logo
  Join        Login             Stock Quote

Zen And The Japanese Economy

 May 25, 2009 02:46 PM


No analysis of the global credit crisis and its aftermath can be complete without some reference to Japan. Some folks say the U.S. economy is headed for a Japan-style "Lost Decade". Others point to Japanese stocks and their failure to come anywhere close to their late 1980s bubble era highs as a stern warning that the U.S. market may never recover its previous highs. Both are wrong.

It's safe to ignore these theories or any others that hinge on comparisons to Japan. Why? Because Japan is different. Why is it different? Because it is. If you've lived there, you know exactly what I mean. If you haven't, ask someone who has.

If this sounds confusing or Zen-like, so be it. Although Borderless Investor was founded on the belief that the world is increasingly global and that investors need to spend more time exploring international investing, Japan still belongs in its own separate bucket for analytical purposes.

[Related -Integrated Device Technology Inc. (IDTI) Q1 Earnings Preview: Another Beat and Pop?]

When you make comparisons to Japan, it's never really apples-to-apples. It might not even be apples-to-oranges. In a lot of cases, it's more like comparing apples to, say, antique furniture.

Part of the reason is that you need to unpack the economic rationale of why something is happening in Japan and separate it from all the other political and social stuff that drives decision-making. This is not easy to do. And the "soft" political/social part of the analysis can be WAY more important than the "hard" numbers.

My former colleague Willie Pesek at Bloomberg Tokyo uses a great baseball metaphor in his latest column to drive home how Japan just does things very differently than the rest of the world.

[Related -Herbalife Ltd. (NYSE:HLF) Q2 Earnings Preview: The Potential To Shock?]

It's a microcosm of the difficulty Japan is having revamping its recession-prone economy. It shrank at a record 15.2 percent annual pace last quarter as exports collapsed and consumers and businesses cut spending.

The global recession gets most of the blame. The forces of old Japan, both in the government and private sectors, also explain why the economy isn't holding up better.

Banks, for example, avoided the toxic debt that infected peers in the U.S. and Europe. That didn't stop them from loading up on stocks via cross-shareholdings in friendly companies. The prevalence of takeover defenses and poison pills also is limiting foreign investment at a time when Japan needs it.

Japanese baseball can seem overly formulaic and rule-bound to foreigners. Then again, so can Japanese business. It's often more about bunting than swinging away.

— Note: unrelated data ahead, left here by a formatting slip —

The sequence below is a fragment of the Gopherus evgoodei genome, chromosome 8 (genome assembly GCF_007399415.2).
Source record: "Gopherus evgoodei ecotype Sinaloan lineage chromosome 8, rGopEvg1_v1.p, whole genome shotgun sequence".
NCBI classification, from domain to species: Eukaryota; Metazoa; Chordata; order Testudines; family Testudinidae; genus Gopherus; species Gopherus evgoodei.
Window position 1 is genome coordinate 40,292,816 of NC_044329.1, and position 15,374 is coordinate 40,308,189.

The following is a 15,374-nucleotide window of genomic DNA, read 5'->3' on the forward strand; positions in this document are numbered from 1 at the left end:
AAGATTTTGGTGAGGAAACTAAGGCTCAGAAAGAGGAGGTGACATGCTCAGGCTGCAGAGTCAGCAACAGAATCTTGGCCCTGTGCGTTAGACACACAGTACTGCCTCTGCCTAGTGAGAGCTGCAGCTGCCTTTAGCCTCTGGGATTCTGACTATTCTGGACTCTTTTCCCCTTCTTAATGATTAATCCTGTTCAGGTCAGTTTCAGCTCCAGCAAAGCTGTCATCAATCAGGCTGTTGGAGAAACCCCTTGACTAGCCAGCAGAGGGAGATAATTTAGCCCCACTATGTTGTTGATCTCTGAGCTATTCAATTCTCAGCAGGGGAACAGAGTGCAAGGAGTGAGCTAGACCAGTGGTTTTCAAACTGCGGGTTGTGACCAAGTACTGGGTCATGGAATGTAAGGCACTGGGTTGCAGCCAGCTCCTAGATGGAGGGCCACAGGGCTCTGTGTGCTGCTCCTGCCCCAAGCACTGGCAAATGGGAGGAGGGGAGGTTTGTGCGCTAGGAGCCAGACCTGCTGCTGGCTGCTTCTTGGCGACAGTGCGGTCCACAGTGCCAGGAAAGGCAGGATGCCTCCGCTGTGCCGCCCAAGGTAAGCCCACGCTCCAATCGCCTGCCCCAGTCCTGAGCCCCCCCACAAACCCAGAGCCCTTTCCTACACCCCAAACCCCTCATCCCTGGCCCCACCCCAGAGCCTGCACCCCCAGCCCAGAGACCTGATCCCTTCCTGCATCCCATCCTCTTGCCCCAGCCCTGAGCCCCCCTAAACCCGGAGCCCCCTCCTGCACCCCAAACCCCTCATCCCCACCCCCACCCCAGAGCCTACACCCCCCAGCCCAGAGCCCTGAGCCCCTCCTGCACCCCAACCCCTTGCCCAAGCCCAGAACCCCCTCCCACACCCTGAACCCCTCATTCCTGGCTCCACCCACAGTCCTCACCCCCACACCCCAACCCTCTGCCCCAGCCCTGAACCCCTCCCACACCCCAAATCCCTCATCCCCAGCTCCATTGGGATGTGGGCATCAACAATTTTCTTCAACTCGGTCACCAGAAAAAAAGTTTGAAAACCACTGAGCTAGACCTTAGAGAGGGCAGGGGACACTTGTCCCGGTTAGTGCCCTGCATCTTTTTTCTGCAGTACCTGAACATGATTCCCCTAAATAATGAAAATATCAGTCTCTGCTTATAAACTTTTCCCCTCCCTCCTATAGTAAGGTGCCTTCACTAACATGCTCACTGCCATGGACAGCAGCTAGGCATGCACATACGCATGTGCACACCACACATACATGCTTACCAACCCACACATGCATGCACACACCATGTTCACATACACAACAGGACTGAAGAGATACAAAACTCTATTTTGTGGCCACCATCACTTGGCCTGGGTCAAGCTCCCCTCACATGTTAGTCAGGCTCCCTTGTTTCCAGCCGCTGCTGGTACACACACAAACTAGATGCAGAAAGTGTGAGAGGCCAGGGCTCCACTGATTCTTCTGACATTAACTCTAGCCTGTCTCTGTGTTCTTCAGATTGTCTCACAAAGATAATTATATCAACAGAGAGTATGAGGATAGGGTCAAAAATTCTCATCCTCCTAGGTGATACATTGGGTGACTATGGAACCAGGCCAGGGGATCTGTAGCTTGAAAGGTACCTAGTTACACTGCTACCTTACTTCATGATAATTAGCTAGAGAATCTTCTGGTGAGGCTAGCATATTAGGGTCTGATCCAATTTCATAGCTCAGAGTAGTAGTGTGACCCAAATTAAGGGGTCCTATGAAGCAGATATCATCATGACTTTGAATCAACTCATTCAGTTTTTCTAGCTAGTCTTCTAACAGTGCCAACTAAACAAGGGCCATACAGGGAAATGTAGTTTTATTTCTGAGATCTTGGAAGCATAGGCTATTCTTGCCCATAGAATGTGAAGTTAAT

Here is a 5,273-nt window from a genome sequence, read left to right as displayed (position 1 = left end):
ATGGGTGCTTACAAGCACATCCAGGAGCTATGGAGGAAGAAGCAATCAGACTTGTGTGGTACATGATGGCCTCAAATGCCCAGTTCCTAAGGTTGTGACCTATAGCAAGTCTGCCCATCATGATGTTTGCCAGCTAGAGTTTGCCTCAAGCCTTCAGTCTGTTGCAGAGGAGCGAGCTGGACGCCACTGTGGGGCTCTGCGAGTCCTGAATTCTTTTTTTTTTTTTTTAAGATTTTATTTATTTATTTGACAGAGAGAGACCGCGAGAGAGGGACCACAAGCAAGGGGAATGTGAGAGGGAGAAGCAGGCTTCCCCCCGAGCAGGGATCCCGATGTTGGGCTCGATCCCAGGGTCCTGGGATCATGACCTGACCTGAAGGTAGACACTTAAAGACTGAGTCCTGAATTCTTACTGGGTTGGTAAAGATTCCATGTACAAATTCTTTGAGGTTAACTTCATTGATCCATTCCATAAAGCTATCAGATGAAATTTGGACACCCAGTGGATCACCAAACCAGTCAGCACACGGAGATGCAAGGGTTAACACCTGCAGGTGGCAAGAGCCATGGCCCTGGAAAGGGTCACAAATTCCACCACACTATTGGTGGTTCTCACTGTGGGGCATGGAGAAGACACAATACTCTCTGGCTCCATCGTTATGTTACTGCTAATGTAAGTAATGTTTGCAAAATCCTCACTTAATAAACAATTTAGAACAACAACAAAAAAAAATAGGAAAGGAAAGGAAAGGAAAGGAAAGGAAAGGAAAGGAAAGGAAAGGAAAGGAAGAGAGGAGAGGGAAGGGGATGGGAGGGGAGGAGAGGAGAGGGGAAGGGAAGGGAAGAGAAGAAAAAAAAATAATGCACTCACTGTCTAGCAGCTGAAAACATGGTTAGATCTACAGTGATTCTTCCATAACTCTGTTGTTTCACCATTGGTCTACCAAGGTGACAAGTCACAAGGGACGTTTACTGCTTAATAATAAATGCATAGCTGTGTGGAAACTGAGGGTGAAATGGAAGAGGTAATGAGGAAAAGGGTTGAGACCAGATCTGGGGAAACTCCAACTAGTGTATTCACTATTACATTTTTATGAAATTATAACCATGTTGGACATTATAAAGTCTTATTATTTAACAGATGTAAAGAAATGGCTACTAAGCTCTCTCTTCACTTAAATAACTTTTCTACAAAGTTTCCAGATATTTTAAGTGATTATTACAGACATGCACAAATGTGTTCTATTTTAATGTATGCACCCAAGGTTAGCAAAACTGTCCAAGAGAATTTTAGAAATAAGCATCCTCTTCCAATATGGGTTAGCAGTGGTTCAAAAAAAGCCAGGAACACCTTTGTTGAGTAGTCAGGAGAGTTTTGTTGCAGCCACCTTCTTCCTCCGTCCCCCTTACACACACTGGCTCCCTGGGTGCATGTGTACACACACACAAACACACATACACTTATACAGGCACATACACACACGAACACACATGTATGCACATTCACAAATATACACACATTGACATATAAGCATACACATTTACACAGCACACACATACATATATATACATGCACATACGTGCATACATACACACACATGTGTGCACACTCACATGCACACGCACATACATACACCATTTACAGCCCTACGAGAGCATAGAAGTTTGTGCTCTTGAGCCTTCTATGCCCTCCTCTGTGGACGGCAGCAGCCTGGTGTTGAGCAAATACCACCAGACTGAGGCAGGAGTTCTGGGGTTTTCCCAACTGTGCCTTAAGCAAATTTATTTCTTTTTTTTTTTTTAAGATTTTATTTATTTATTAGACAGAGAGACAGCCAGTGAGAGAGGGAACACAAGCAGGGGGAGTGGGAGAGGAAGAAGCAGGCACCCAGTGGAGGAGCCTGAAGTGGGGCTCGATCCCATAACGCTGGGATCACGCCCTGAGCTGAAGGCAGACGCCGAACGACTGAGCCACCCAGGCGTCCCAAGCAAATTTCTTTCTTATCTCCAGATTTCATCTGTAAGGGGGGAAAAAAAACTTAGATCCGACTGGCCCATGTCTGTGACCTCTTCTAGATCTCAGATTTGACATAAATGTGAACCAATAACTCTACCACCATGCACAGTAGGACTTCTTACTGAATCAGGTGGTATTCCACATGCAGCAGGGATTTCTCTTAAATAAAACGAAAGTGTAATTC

iOnTheMarket Premium
Advertisement

Advertisement


Comments Closed


rss feed

Latest Stories

article imageThe Boeing Company (BA) Q2 Earnings Preview: Durable Earnings Beater

The Boeing Company (NYSE:BA) will publish its second-quarter financial results before the open of the read on...

article imageAngie's List Inc. (ANGI) Q2 Earnings Preview: Trending Towards a Smaller Loss than Expected

Angie's List Inc. (NASDAQ:ANGI) will post its second quarter 2014 financial results will be released on read on...

article imageMicrosoft Corporation (MSFT) Q4 Earnings Preview: Xbox and Surface Margins the Key

Microsoft Corporation (NASDAQ:MSFT) will publish fiscal year 2014 fourth-quarter financial results after read on...

article imageBaidu Inc. (BIDU): Climbing Towards Morgan Stanley’s $239.30 Target

Baidu Inc. (ADR)(NASDAQ:BIDU) is up handsomely today, mostly thanks to an upgrade from Morgan Stanley. read on...

Advertisement
Popular Articles

Advertisement
Daily Sector Scan
Partner Center



Fundamental data is provided by Zacks Investment Research, and Commentary, news and Press Releases provided by YellowBrix and Quotemedia.
All information provided "as is" for informational purposes only, not intended for trading purposes or advice. iStockAnalyst.com is not an investment adviser and does not provide, endorse or review any information or data contained herein.
The blog articles are opinions by respective blogger. By using this site you are agreeing to terms and conditions posted on respective bloggers' website.
The postings/comments on the site may or may not be from reliable sources. Neither iStockAnalyst nor any of its independent providers is liable for any informational errors, incompleteness, or delays, or for any actions taken in reliance on information contained herein. You are solely responsible for the investment decisions made by you and the consequences resulting therefrom. By accessing the iStockAnalyst.com site, you agree not to redistribute the information found therein.
The sector scan is based on 15-30 minutes delayed data. The Pattern scan is based on EOD data.